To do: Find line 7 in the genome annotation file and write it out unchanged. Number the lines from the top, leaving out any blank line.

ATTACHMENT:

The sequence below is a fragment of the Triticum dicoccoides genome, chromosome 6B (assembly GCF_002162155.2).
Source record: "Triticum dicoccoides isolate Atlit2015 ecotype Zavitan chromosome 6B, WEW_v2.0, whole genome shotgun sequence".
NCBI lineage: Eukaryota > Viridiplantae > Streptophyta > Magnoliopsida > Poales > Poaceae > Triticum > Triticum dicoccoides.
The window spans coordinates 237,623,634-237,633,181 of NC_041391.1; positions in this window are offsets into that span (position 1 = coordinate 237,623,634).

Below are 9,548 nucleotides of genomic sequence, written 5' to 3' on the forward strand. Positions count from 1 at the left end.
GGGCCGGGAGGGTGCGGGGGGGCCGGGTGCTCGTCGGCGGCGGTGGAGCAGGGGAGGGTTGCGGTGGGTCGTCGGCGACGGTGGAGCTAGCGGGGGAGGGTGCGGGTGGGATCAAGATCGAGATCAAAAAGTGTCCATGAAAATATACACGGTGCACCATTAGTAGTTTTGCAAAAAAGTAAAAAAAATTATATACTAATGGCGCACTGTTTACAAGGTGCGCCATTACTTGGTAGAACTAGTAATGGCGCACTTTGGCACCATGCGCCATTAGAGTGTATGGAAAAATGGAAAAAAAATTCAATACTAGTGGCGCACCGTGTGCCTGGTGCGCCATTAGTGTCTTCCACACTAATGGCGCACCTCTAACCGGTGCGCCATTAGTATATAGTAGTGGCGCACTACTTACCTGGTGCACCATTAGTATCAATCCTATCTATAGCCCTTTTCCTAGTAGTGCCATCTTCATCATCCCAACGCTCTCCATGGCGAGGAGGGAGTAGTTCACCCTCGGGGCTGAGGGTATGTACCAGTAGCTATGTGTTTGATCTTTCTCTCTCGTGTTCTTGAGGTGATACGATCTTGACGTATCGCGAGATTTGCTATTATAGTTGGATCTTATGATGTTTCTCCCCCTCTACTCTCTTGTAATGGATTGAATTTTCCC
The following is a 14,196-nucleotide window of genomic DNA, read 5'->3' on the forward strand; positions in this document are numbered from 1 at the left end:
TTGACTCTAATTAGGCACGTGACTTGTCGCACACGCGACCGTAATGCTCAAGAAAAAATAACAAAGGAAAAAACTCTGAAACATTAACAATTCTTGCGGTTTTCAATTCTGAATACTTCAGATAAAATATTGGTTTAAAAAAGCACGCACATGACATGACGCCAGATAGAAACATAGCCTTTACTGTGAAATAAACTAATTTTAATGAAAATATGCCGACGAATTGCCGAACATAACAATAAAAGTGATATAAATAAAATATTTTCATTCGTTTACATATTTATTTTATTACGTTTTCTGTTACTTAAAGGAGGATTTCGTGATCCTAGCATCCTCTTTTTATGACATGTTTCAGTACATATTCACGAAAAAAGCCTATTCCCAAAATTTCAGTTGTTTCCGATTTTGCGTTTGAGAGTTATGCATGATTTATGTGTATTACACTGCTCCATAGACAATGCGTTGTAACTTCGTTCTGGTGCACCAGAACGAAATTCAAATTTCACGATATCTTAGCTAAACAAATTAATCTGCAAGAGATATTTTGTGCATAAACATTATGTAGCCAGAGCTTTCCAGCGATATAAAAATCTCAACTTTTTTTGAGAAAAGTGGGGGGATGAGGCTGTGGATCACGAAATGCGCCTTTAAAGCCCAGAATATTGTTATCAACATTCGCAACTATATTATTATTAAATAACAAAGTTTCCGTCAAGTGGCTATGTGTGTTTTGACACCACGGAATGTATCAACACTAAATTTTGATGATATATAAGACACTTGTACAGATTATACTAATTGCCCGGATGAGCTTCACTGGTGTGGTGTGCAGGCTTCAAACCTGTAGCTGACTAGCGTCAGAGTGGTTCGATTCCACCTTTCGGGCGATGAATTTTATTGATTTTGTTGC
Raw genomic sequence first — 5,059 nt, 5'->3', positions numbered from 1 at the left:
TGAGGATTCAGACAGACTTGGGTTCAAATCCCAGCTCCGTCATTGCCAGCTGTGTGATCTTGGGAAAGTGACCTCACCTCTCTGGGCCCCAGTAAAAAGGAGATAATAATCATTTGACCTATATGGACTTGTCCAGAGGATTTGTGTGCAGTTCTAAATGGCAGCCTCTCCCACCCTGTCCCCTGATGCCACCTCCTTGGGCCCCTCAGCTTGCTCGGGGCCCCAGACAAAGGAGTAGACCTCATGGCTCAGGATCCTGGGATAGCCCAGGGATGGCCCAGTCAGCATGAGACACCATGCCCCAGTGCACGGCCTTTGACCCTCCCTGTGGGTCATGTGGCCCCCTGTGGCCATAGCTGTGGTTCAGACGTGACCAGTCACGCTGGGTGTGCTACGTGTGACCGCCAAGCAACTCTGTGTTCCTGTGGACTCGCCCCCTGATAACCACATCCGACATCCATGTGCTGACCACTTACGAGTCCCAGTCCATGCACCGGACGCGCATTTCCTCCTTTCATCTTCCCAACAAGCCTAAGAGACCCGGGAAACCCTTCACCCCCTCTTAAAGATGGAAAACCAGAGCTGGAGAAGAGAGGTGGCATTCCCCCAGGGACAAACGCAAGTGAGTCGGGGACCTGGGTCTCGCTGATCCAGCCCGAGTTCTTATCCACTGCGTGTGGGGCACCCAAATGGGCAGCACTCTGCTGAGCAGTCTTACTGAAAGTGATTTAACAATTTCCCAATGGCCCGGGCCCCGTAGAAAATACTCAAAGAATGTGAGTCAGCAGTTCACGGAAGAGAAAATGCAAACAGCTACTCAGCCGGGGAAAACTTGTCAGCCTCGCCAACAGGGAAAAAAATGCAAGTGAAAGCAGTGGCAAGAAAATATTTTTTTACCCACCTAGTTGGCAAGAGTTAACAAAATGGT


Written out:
The following is a 14,196-nucleotide window of genomic DNA, read 5'->3' on the forward strand; positions in this document are numbered from 1 at the left end: